- source : bunkashisan.ne.jp

. WKD : taue, ta-ue 田植 planting rice in the paddies .

There is also a Tenmangu in the precincts, to pray for passing examinations.

source : http://祐気取り.com

And a shrine to pray to the god of traffic safety 交通安全の神様 
Michinushi no Mikoto Jinja 道主命神社 道主命(みちぬしのみこと)
Chinushi no Mikoto -

amulets for traffic safety 交通安全のお守り

even with a Daruma omikuji 達磨おみくじ


- quote
Sunayama matsuri - "Sand mountain festival."  -砂山祭
A rite held on the fifth day of the fifth lunar month at Isasumi Shrine in Aizutakada Township, Ōnuma District, Fukushima Prefecture. Two mounds of sand are constructed on the shrine grounds (keidai) to serve as the ritual space.
The shiogamakami (kami of the urn for making salt from saltwater) who is enshrined in the aidono (a structure enshrining multiple kami) is transferred (kanjō) to the mounds of sand. Two priests wearing torikabuto (hats specifically worn by gagaku dancers) and ōnohana masks (masks with long noses) intone a secret chant while pounding three eight-sided stakes into the sand mounds with a hammer.
They present offerings and chant liturgies (norito), there is a dance by shrine maidens (miko), and all participants worship together. Rice cakes wrapped in bamboo leaves are presented as offerings (shinsen). The region is extremely mountainous and it was extremely difficult to obtain salt here in the past. The rite is held to ensure the availability of salt.
This festival is also called the endo matsuri.
- source : Mogi Sakae, Kokugakuin

. Shiogama Myoojin (塩釜明神, 鹽竈明神) Salt Deity .

- quote
Sanaburi shinji - さなぶり
held July 13 — the day after the rice-planting festival (taue matsuri).
Also known as the maguwa'arai matsuri ("wash the harrow festival" まぐわあらい), all work stops for a day — a practice referred to as kuwakamadome ("putting down the hoe and scythe") — in villages throughout the Aizu region in order to celebrate.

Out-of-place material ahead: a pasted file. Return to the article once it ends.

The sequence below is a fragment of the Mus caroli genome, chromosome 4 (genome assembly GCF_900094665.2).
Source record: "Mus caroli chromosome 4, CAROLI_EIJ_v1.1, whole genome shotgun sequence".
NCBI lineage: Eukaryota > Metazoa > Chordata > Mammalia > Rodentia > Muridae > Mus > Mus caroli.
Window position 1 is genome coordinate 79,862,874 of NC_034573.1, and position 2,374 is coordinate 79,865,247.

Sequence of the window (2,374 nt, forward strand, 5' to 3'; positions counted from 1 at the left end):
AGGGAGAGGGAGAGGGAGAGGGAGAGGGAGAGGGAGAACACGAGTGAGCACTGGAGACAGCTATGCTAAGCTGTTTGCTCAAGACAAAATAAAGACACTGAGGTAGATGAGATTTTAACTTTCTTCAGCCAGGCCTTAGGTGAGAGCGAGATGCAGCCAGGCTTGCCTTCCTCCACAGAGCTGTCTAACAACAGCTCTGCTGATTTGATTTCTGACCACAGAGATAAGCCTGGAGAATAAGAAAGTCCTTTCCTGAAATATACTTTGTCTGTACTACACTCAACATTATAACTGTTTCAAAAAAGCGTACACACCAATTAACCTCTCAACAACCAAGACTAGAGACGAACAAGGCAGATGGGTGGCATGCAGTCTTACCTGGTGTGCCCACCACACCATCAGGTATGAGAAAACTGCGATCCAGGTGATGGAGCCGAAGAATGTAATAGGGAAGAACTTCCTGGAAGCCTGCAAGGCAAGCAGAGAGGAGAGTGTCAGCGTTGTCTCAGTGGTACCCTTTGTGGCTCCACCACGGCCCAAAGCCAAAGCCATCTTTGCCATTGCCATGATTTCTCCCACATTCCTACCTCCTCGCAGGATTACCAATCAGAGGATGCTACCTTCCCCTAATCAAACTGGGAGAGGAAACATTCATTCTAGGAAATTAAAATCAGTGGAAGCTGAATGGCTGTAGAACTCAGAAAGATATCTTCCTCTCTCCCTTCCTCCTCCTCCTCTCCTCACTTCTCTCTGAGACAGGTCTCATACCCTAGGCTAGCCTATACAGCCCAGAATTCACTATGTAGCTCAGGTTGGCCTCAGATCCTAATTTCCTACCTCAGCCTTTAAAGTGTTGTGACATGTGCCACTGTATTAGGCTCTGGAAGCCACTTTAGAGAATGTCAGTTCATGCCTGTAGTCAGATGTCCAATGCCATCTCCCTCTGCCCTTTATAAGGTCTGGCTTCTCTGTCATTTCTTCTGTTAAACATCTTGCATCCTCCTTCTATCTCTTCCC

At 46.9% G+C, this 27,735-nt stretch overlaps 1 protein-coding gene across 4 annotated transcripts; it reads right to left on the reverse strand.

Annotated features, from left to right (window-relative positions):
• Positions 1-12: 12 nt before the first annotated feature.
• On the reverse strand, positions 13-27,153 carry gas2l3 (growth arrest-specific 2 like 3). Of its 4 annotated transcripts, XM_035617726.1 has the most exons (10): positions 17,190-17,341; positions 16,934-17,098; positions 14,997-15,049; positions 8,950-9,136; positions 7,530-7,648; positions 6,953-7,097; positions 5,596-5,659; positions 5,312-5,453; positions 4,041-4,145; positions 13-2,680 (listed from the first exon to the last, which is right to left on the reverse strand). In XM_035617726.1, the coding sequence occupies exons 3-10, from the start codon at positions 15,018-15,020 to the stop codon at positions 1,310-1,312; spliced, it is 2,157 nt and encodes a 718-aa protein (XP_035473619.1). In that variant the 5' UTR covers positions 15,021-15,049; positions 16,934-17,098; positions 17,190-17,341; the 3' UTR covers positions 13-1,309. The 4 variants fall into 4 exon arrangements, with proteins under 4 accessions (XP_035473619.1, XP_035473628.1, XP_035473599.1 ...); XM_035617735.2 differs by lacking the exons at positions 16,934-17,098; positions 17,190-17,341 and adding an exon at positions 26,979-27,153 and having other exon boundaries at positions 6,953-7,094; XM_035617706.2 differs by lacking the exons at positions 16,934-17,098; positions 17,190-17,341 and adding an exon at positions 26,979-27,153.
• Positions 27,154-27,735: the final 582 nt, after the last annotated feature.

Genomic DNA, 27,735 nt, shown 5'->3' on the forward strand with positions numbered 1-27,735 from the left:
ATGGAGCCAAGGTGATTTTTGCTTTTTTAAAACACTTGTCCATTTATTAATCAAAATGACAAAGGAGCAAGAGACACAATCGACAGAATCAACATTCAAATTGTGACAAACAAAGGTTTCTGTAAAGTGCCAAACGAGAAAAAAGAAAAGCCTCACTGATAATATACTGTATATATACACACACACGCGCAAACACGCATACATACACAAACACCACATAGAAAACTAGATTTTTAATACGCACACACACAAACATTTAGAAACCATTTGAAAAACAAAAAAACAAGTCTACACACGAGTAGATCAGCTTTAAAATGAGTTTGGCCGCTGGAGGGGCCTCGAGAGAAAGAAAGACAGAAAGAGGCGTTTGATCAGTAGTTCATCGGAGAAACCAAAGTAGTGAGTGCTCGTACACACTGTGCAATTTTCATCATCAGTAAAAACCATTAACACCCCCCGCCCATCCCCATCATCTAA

- source : Mogi Sakae, Kokugakuin

- quote 
O-taue matsuri  御田植祭 
The otaue matsuri held on July 12 at Isasumi Jinja in Aizutakada Town, Ōnuma County, Fukushima Prefecture, is known as one of the three taue of Japan along with Ise Jingū's asataue (Morning Rice Planting) and Atsuta Jingū's yūtaue (Evening Rice Planting).
At approximately ten o'clock in the morning, a shinkōsai begins with the first taiko. After a ritual shishioi (Lion Chasing) by the children, the second taiko signals the shinkō progression to the massha (branch shrine) Mita Jinja and an otaue matsuri takes place. The shishioi is composed of the following eight types of shishi masks: adult shishi, white shishi, dappled grey ponies, deer, lead oxen and following oxen, white horses, and red horses, along with a few hundred boys wearing headbands dressed in under-kimono with tasuki (cords for tying up sleeves).
After this group, the sacred palanquin (shin'yo) procession (togyo), with several hundred attendants wearing kamishimo (the formal dress of the samurai), sings a saibara (a kind of kagura performance) until arriving at Mita Jinja. After they have arrived at the shrine, a taue matsuri occurs in front of the shin'yo.
This is an immense round trip journey between the main shrine and Mita Jinja. It is also the custom to pass through the private houses along the road as the procession goes back and forth between the two shrines.
- source : Mogi Sakae, Kokugakuin


Kukai Kobo Daishi, priest Tokuitsu and the fighting with the Emishi people in the Tohoku region by the imperial government in Kyoto.
. Enichiji 慧日寺 Enichi-Ji .

. O-Mamori お守り Amulets and talismans from Japan . 

. Japanese Temples - ABC list - .


source : www.cosmo-kaken.co.jp

. Japan - after the BIG earthquake .
March 11, 2011, 14:46